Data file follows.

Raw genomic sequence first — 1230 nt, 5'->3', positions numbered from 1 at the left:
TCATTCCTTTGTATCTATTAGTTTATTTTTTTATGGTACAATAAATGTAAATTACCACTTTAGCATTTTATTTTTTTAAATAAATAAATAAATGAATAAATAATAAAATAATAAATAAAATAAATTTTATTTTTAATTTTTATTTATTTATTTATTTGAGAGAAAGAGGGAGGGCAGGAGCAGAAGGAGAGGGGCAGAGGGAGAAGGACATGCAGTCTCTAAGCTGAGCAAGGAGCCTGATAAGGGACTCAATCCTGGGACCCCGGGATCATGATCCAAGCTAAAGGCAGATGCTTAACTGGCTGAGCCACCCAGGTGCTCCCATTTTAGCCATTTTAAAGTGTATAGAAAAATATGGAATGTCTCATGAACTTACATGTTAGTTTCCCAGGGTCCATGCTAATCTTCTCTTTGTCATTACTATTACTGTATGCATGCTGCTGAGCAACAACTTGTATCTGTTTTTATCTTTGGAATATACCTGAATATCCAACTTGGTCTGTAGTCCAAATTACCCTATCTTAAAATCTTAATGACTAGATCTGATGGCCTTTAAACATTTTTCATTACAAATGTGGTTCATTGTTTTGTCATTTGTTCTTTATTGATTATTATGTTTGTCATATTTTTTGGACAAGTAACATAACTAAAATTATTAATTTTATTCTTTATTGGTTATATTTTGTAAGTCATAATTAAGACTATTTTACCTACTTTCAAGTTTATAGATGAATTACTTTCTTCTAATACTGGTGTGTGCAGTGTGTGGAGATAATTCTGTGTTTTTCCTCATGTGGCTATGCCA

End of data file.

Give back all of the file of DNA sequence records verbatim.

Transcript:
Raw genomic sequence first — 1230 nt, 5'->3', positions numbered from 1 at the left:
TCATTCCTTTGTATCTATTAGTTTATTTTTTTATGGTACAATAAATGTAAATTACCACTTTAGCATTTTATTTTTTTAAATAAATAAATAAATGAATAAATAATAAAATAATAAATAAAATAAATTTTATTTTTAATTTTTATTTATTTATTTATTTGAGAGAAAGAGGGAGGGCAGGAGCAGAAGGAGAGGGGCAGAGGGAGAAGGACATGCAGTCTCTAAGCTGAGCAAGGAGCCTGATAAGGGACTCAATCCTGGGACCCCGGGATCATGATCCAAGCTAAAGGCAGATGCTTAACTGGCTGAGCCACCCAGGTGCTCCCATTTTAGCCATTTTAAAGTGTATAGAAAAATATGGAATGTCTCATGAACTTACATGTTAGTTTCCCAGGGTCCATGCTAATCTTCTCTTTGTCATTACTATTACTGTATGCATGCTGCTGAGCAACAACTTGTATCTGTTTTTATCTTTGGAATATACCTGAATATCCAACTTGGTCTGTAGTCCAAATTACCCTATCTTAAAATCTTAATGACTAGATCTGATGGCCTTTAAACATTTTTCATTACAAATGTGGTTCATTGTTTTGTCATTTGTTCTTTATTGATTATTATGTTTGTCATATTTTTTGGACAAGTAACATAACTAAAATTATTAATTTTATTCTTTATTGGTTATATTTTGTAAGTCATAATTAAGACTATTTTACCTACTTTCAAGTTTATAGATGAATTACTTTCTTCTAATACTGGTGTGTGCAGTGTGTGGAGATAATTCTGTGTTTTTCCTCATGTGGCTATGCCA